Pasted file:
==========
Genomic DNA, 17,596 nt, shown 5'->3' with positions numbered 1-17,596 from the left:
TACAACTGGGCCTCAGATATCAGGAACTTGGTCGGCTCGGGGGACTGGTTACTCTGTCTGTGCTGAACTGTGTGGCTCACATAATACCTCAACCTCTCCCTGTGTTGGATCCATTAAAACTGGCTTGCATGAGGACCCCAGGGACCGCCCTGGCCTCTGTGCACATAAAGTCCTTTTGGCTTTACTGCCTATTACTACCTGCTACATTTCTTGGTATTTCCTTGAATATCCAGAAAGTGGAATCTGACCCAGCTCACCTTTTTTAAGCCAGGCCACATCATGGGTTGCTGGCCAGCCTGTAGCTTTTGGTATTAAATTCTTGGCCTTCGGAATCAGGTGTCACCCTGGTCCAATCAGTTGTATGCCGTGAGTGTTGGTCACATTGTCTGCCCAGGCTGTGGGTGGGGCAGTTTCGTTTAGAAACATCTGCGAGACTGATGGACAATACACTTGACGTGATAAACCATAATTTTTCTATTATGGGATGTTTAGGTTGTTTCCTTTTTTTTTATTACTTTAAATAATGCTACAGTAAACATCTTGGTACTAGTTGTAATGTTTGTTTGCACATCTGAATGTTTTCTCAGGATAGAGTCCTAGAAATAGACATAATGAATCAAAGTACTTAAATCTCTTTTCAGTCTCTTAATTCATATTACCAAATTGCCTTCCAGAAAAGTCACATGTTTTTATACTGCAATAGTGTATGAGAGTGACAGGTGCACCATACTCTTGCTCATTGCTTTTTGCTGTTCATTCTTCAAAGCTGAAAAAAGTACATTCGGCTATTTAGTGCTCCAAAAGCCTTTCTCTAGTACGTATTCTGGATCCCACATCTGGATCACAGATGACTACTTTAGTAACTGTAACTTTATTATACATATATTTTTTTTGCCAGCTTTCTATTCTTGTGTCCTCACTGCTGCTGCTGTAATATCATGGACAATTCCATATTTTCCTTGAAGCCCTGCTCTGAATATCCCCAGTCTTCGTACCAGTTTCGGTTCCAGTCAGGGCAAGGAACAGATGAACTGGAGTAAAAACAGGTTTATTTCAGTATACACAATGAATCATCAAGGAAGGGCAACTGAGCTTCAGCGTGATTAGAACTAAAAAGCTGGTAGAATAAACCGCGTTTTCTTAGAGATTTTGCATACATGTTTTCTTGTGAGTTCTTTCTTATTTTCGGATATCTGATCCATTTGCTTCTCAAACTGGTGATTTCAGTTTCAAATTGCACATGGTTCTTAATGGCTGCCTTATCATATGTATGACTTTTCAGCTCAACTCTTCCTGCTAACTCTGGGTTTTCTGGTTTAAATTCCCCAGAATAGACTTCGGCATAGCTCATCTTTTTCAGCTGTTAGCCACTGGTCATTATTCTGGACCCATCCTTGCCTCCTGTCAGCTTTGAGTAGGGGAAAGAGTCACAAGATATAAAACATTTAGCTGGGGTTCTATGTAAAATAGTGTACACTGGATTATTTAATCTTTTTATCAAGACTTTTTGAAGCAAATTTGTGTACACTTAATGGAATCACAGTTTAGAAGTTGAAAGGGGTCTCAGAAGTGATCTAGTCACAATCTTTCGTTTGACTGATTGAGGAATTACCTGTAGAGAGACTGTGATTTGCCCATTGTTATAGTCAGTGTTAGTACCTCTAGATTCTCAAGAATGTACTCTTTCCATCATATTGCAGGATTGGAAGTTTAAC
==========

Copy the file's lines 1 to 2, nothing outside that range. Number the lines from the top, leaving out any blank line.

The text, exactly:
Genomic DNA, 17,596 nt, shown 5'->3' with positions numbered 1-17,596 from the left:
TACAACTGGGCCTCAGATATCAGGAACTTGGTCGGCTCGGGGGACTGGTTACTCTGTCTGTGCTGAACTGTGTGGCTCACATAATACCTCAACCTCTCCCTGTGTTGGATCCATTAAAACTGGCTTGCATGAGGACCCCAGGGACCGCCCTGGCCTCTGTGCACATAAAGTCCTTTTGGCTTTACTGCCTATTACTACCTGCTACATTTCTTGGTATTTCCTTGAATATCCAGAAAGTGGAATCTGACCCAGCTCACCTTTTTTAAGCCAGGCCACATCATGGGTTGCTGGCCAGCCTGTAGCTTTTGGTATTAAATTCTTGGCCTTCGGAATCAGGTGTCACCCTGGTCCAATCAGTTGTATGCCGTGAGTGTTGGTCACATTGTCTGCCCAGGCTGTGGGTGGGGCAGTTTCGTTTAGAAACATCTGCGAGACTGATGGACAATACACTTGACGTGATAAACCATAATTTTTCTATTATGGGATGTTTAGGTTGTTTCCTTTTTTTTTATTACTTTAAATAATGCTACAGTAAACATCTTGGTACTAGTTGTAATGTTTGTTTGCACATCTGAATGTTTTCTCAGGATAGAGTCCTAGAAATAGACATAATGAATCAAAGTACTTAAATCTCTTTTCAGTCTCTTAATTCATATTACCAAATTGCCTTCCAGAAAAGTCACATGTTTTTATACTGCAATAGTGTATGAGAGTGACAGGTGCACCATACTCTTGCTCATTGCTTTTTGCTGTTCATTCTTCAAAGCTGAAAAAAGTACATTCGGCTATTTAGTGCTCCAAAAGCCTTTCTCTAGTACGTATTCTGGATCCCACATCTGGATCACAGATGACTACTTTAGTAACTGTAACTTTATTATACATATATTTTTTTTGCCAGCTTTCTATTCTTGTGTCCTCACTGCTGCTGCTGTAATATCATGGACAATTCCATATTTTCCTTGAAGCCCTGCTCTGAATATCCCCAGTCTTCGTACCAGTTTCGGTTCCAGTCAGGGCAAGGAACAGATGAACTGGAGTAAAAACAGGTTTATTTCAGTATACACAATGAATCATCAAGGAAGGGCAACTGAGCTTCAGCGTGATTAGAACTAAAAAGCTGGTAGAATAAACCGCGTTTTCTTAGAGATTTTGCATACATGTTTTCTTGTGAGTTCTTTCTTATTTTCGGATATCTGATCCATTTGCTTCTCAAACTGGTGATTTCAGTTTCAAATTGCACATGGTTCTTAATGGCTGCCTTATCATATGTATGACTTTTCAGCTCAACTCTTCCTGCTAACTCTGGGTTTTCTGGTTTAAATTCCCCAGAATAGACTTCGGCATAGCTCATCTTTTTCAGCTGTTAGCCACTGGTCATTATTCTGGACCCATCCTTGCCTCCTGTCAGCTTTGAGTAGGGGAAAGAGTCACAAGATATAAAACATTTAGCTGGGGTTCTATGTAAAATAGTGTACACTGGATTATTTAATCTTTTTATCAAGACTTTTTGAAGCAAATTTGTGTACACTTAATGGAATCACAGTTTAGAAGTTGAAAGGGGTCTCAGAAGTGATCTAGTCACAATCTTTCGTTTGACTGATTGAGGAATTACCTGTAGAGAGACTGTGATTTGCCCATTGTTATAGTCAGTGTTAGTACCTCTAGATTCTCAAGAATGTACTCTTTCCATCATATTGCAGGATTGGAAGTTTAAC